We followed two children with presumed mutations to their insulin receptor, who were refractory to standard insulin resistance treatment. We administered recombinant leptin hormone for 10 months to these two patients and observed the effect on insulin sensitivity and glucose tolerance in a pilot protocol.
Initial results from this study demonstrated that the two children with extreme insulin resistance responded to leptin therapy by decreasing HgbA1c, decreasing fasting serum glucose levels, decreasing fasting serum insulin levels, and a concomitant improvement in glucose and insulin tolerance during their treatment period on leptin therapy. Three months following leptin withdrawal, these metabolic improvements deteriorated to the pre-treatment level. During this 10-month period of leptin treatment, no adverse reactions to the therapy were observed for these two patients.
The diabetes in this group is clinically very challenging to control. The new insulin sensitizing medications are currently being tested, but clearly are not sufficient to control diabetes in the optimal target ranges. In this study, we would like to test the safety and efficacy of leptin replacement therapy in these rare, but complex group of patients. We would like to see whether leptin will improve insulin sensitivity, thus decrease insulin resistance in a situation where the mechanism of insulin resistance can be attributed to a presumed defect on the insulin receptor. This will allow us to learn if leptin can overcome a receptor defect by activating some of the down-stream molecules in insulin signaling cascade.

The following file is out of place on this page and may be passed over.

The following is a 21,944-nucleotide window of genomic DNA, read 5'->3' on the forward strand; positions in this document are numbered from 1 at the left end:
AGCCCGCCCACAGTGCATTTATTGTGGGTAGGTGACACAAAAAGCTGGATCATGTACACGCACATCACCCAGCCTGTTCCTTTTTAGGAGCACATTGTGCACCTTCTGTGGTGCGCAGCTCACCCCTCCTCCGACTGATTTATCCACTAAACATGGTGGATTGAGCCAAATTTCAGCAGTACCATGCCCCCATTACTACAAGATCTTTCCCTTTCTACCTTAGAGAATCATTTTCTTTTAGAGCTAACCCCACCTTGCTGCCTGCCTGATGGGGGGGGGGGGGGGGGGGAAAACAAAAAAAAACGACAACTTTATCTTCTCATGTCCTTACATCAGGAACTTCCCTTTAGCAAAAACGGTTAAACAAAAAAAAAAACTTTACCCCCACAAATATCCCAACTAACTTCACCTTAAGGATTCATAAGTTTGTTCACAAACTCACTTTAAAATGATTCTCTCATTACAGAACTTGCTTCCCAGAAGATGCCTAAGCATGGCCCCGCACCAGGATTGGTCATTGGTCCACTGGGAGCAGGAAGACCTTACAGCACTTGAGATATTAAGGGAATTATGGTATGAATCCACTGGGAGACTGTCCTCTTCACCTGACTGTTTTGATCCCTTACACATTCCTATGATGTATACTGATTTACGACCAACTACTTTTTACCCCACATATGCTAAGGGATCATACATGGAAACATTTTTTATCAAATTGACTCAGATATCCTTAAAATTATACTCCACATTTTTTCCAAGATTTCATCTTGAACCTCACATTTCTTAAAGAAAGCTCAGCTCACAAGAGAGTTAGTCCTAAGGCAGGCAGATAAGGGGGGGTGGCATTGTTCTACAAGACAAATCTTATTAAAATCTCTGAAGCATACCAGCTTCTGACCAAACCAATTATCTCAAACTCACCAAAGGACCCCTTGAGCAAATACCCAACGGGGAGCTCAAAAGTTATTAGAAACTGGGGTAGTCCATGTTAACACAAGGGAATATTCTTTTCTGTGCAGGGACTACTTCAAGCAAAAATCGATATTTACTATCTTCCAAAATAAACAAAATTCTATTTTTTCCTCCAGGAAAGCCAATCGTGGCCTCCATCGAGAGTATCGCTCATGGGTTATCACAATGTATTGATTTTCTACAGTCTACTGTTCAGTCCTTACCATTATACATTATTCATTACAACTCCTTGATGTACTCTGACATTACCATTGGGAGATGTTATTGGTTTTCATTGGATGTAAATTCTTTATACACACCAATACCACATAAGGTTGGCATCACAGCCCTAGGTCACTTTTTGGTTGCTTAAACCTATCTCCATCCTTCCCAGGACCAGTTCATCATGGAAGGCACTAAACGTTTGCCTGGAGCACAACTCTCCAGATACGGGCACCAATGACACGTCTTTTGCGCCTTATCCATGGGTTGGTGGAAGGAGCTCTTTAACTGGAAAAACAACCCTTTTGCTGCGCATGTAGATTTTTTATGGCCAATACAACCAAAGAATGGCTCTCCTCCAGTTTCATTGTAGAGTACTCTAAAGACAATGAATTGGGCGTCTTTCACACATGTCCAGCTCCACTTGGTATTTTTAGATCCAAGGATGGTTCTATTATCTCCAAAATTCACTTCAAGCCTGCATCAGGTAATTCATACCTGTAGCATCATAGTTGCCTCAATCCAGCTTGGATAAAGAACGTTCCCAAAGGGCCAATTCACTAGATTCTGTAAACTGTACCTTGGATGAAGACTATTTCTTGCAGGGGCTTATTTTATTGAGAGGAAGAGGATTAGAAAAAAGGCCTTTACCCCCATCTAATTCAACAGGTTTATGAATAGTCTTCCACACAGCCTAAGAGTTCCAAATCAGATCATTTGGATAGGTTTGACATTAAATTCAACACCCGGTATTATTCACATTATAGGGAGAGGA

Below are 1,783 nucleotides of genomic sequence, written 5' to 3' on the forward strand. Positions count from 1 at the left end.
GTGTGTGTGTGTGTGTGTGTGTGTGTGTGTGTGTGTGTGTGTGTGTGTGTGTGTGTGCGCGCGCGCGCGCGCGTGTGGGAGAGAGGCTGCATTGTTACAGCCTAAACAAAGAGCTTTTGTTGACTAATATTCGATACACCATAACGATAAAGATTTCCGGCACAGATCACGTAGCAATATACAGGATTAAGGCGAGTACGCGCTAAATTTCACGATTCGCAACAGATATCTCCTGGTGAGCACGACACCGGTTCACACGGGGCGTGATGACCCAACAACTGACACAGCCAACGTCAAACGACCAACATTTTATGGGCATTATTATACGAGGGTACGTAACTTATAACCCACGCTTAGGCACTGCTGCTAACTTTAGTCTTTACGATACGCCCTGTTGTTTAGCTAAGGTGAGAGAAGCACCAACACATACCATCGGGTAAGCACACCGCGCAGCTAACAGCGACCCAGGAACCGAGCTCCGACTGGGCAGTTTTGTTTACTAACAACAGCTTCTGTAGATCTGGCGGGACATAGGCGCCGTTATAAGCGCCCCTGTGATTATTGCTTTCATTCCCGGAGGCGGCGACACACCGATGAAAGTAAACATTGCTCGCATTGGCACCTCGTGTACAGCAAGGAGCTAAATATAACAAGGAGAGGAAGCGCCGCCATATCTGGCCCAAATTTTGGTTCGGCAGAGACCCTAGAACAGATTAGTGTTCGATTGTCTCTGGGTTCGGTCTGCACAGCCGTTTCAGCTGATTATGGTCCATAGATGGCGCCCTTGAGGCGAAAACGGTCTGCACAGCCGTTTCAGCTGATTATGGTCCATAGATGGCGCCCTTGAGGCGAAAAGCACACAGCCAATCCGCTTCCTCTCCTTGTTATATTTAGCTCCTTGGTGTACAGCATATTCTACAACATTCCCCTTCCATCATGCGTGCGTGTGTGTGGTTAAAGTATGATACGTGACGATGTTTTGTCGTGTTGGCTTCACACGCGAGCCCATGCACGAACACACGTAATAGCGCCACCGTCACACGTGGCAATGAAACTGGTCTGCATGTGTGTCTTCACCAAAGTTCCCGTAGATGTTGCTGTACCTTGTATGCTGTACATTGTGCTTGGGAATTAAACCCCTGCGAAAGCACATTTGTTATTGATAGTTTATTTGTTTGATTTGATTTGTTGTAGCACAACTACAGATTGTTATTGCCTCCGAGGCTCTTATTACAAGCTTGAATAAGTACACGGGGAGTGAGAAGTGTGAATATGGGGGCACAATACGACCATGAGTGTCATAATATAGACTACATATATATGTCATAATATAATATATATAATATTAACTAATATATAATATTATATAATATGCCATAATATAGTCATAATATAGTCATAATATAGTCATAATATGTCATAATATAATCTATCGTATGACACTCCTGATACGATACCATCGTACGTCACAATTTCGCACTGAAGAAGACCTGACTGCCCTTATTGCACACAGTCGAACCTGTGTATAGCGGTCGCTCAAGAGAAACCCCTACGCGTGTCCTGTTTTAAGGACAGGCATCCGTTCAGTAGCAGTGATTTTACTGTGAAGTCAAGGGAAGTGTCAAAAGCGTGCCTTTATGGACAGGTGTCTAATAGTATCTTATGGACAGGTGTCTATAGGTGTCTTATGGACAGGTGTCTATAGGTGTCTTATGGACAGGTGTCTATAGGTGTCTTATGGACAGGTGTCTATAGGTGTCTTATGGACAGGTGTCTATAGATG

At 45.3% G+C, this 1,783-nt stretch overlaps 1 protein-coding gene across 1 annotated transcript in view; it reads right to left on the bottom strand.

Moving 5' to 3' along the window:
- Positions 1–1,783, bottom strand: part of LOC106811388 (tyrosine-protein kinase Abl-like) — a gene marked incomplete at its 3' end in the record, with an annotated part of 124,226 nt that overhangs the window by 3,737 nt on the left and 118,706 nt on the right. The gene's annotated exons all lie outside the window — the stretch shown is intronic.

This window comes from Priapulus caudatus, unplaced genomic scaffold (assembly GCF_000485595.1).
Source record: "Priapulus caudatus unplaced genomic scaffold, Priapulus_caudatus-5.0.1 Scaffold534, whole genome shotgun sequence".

This will be an open-labeled study of 20 patients. We will include all ethnicities and all genders of patients aged 5 and higher, with identified or presumed insulin receptor mutations, and extreme forms of insulin resistance, manifested by fasting hyperinsulinemia, fasting hyperglycemia, or severe glucose intolerance during a standard oral glucose tolerance test. These patients also need to demonstrate concomitantly low fasting leptin levels (less than 12.0 ng/mL for females and less than 8.0 ng/mL for males).